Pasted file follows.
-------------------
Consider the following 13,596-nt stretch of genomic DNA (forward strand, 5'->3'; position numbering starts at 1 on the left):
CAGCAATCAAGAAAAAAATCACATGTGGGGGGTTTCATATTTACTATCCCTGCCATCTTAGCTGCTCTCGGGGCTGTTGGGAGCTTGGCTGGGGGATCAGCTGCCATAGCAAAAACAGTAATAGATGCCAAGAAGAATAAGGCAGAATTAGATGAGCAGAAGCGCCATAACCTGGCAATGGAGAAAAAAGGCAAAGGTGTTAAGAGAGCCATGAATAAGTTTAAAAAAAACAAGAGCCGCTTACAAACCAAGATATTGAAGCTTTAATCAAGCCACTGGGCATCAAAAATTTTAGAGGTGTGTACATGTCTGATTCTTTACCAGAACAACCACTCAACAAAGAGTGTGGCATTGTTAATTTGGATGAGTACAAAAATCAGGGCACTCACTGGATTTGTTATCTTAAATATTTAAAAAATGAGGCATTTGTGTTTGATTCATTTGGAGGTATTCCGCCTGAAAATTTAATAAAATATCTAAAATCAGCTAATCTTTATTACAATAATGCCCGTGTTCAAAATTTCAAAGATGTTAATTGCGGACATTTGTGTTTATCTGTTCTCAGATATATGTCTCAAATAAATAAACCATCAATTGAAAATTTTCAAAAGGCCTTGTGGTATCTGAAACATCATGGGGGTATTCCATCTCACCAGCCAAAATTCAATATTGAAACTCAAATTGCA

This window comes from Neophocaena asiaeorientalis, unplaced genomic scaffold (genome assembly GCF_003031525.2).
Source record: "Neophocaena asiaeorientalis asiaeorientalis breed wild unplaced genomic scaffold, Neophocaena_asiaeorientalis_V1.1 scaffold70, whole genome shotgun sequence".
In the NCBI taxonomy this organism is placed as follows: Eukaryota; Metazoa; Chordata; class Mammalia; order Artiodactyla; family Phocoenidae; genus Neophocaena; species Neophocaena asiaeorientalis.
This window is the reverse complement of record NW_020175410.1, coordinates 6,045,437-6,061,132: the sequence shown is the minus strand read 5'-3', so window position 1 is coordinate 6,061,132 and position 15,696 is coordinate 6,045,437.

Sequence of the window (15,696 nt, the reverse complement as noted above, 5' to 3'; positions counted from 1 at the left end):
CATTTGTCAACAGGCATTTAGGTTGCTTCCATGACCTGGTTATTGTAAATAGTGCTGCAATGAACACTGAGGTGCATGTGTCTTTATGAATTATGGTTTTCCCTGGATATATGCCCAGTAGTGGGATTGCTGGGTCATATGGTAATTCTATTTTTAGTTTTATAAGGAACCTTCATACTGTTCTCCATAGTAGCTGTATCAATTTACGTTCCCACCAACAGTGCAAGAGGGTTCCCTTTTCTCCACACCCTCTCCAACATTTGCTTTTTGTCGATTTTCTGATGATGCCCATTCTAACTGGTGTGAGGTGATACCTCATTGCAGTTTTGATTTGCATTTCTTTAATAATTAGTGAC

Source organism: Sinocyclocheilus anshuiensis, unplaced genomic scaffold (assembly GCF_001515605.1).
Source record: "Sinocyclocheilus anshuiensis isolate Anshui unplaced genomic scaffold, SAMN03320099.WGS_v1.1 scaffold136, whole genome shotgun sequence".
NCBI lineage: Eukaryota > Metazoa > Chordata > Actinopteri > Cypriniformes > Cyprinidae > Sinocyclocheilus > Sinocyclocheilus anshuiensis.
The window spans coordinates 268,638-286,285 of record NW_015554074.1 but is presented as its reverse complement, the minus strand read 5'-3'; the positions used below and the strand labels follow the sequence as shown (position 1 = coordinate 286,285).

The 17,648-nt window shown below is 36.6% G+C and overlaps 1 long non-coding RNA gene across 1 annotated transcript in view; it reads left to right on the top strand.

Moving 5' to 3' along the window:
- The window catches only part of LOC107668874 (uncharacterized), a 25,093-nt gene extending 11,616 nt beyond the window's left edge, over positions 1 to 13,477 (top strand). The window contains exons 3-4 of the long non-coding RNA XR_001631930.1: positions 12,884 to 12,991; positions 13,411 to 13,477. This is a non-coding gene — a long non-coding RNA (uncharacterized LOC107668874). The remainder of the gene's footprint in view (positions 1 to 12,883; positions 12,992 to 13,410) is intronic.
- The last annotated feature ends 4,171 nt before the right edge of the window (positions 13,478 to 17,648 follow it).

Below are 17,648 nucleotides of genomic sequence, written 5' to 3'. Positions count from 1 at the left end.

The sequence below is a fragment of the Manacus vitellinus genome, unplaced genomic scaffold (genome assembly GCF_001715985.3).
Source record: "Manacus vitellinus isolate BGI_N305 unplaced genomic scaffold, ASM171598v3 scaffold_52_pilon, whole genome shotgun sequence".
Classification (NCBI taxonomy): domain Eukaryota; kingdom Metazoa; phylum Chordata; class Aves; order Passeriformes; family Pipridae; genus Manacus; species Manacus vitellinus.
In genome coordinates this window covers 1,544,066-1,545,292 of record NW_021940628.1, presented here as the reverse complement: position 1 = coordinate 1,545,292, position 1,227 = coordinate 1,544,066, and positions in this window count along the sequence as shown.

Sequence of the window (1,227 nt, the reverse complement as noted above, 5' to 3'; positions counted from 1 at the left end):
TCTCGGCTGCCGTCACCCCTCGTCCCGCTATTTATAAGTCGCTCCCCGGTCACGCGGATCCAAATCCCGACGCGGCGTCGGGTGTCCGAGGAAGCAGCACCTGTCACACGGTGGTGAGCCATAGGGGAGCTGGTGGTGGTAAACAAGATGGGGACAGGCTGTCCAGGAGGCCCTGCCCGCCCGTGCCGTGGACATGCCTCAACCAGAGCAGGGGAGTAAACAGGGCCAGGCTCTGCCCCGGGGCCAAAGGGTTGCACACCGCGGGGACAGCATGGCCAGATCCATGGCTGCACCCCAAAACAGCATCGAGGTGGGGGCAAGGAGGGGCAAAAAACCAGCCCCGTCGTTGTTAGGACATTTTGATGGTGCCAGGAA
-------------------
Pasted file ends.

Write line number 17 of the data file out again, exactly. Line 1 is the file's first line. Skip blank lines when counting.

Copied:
Below are 17,648 nucleotides of genomic sequence, written 5' to 3'. Positions count from 1 at the left end.